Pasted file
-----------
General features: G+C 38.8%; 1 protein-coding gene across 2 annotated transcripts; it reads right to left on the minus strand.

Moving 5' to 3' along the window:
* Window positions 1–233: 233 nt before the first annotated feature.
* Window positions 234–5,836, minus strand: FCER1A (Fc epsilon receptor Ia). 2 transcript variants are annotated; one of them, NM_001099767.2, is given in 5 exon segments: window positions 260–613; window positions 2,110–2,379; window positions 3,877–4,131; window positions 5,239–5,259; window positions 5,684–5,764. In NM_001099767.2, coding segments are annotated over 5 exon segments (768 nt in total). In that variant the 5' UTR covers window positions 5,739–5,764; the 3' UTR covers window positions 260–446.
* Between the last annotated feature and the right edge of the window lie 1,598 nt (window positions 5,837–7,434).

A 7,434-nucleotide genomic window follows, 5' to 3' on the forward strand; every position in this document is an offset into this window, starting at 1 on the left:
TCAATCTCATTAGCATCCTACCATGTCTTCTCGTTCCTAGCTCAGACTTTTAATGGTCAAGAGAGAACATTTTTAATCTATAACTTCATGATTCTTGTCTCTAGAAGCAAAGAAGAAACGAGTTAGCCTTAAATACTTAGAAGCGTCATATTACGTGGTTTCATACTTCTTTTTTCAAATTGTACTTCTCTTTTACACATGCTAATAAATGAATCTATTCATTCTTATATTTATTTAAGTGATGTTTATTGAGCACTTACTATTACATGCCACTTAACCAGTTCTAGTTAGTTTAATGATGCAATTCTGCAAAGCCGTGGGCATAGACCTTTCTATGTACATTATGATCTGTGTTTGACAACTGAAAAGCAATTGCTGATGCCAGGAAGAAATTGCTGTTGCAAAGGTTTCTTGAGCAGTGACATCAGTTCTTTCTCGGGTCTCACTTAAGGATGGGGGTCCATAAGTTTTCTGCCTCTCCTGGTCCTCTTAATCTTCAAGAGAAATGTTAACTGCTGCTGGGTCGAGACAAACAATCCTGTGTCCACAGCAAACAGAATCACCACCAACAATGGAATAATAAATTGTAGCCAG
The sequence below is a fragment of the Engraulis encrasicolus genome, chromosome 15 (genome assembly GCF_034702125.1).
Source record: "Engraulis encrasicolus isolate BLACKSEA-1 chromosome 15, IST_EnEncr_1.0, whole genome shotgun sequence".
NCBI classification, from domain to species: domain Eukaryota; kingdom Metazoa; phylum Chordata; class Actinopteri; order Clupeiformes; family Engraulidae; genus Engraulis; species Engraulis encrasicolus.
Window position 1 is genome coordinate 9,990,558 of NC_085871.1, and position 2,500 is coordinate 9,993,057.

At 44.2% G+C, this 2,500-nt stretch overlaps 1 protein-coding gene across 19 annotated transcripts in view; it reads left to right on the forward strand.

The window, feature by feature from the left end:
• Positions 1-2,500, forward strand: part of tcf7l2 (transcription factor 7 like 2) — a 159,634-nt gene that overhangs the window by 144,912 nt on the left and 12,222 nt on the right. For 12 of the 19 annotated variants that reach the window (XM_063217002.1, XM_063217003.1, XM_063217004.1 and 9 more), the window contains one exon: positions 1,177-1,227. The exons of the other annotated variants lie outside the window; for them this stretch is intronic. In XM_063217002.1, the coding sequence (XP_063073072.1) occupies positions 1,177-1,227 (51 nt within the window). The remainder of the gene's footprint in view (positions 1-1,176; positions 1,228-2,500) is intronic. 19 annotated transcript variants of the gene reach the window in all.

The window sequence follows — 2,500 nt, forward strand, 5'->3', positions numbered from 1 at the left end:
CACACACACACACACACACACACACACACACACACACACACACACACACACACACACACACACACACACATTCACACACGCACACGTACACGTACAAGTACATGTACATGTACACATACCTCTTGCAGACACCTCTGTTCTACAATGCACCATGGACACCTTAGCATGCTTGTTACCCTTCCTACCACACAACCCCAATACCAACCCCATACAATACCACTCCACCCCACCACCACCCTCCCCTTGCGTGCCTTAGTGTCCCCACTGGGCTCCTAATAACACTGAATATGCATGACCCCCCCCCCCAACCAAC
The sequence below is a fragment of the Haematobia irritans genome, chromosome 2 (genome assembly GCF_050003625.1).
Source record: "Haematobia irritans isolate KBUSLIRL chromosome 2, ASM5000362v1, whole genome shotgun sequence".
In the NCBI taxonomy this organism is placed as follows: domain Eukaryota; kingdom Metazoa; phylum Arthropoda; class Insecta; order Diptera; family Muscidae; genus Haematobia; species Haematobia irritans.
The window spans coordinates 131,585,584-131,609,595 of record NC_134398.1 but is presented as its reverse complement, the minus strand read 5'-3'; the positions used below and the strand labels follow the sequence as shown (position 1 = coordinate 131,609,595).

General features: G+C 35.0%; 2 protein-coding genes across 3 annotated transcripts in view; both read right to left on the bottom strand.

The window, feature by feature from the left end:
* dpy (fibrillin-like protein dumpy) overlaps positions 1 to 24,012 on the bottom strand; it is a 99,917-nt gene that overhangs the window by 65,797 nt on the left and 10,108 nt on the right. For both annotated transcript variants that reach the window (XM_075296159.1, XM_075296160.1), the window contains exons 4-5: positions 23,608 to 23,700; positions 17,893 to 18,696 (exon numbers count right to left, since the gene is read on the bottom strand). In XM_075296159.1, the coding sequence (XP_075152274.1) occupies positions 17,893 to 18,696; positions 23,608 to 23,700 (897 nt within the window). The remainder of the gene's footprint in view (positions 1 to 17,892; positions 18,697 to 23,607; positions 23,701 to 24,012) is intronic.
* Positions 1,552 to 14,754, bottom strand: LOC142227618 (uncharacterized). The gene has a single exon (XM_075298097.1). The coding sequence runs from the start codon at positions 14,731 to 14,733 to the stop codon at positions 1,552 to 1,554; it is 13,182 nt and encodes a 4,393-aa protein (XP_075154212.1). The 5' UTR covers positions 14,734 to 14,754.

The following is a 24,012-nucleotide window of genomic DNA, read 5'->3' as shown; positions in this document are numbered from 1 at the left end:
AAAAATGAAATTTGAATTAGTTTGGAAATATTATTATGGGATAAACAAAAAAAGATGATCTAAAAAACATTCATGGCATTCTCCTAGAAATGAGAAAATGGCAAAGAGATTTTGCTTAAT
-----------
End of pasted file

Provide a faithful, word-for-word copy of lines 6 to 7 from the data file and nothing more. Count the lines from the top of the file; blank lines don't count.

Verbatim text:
A 7,434-nucleotide genomic window follows, 5' to 3' on the forward strand; every position in this document is an offset into this window, starting at 1 on the left:
TCAATCTCATTAGCATCCTACCATGTCTTCTCGTTCCTAGCTCAGACTTTTAATGGTCAAGAGAGAACATTTTTAATCTATAACTTCATGATTCTTGTCTCTAGAAGCAAAGAAGAAACGAGTTAGCCTTAAATACTTAGAAGCGTCATATTACGTGGTTTCATACTTCTTTTTTCAAATTGTACTTCTCTTTTACACATGCTAATAAATGAATCTATTCATTCTTATATTTATTTAAGTGATGTTTATTGAGCACTTACTATTACATGCCACTTAACCAGTTCTAGTTAGTTTAATGATGCAATTCTGCAAAGCCGTGGGCATAGACCTTTCTATGTACATTATGATCTGTGTTTGACAACTGAAAAGCAATTGCTGATGCCAGGAAGAAATTGCTGTTGCAAAGGTTTCTTGAGCAGTGACATCAGTTCTTTCTCGGGTCTCACTTAAGGATGGGGGTCCATAAGTTTTCTGCCTCTCCTGGTCCTCTTAATCTTCAAGAGAAATGTTAACTGCTGCTGGGTCGAGACAAACAATCCTGTGTCCACAGCAAACAGAATCACCACCAACAATGGAATAATAAATTGTAGCCAG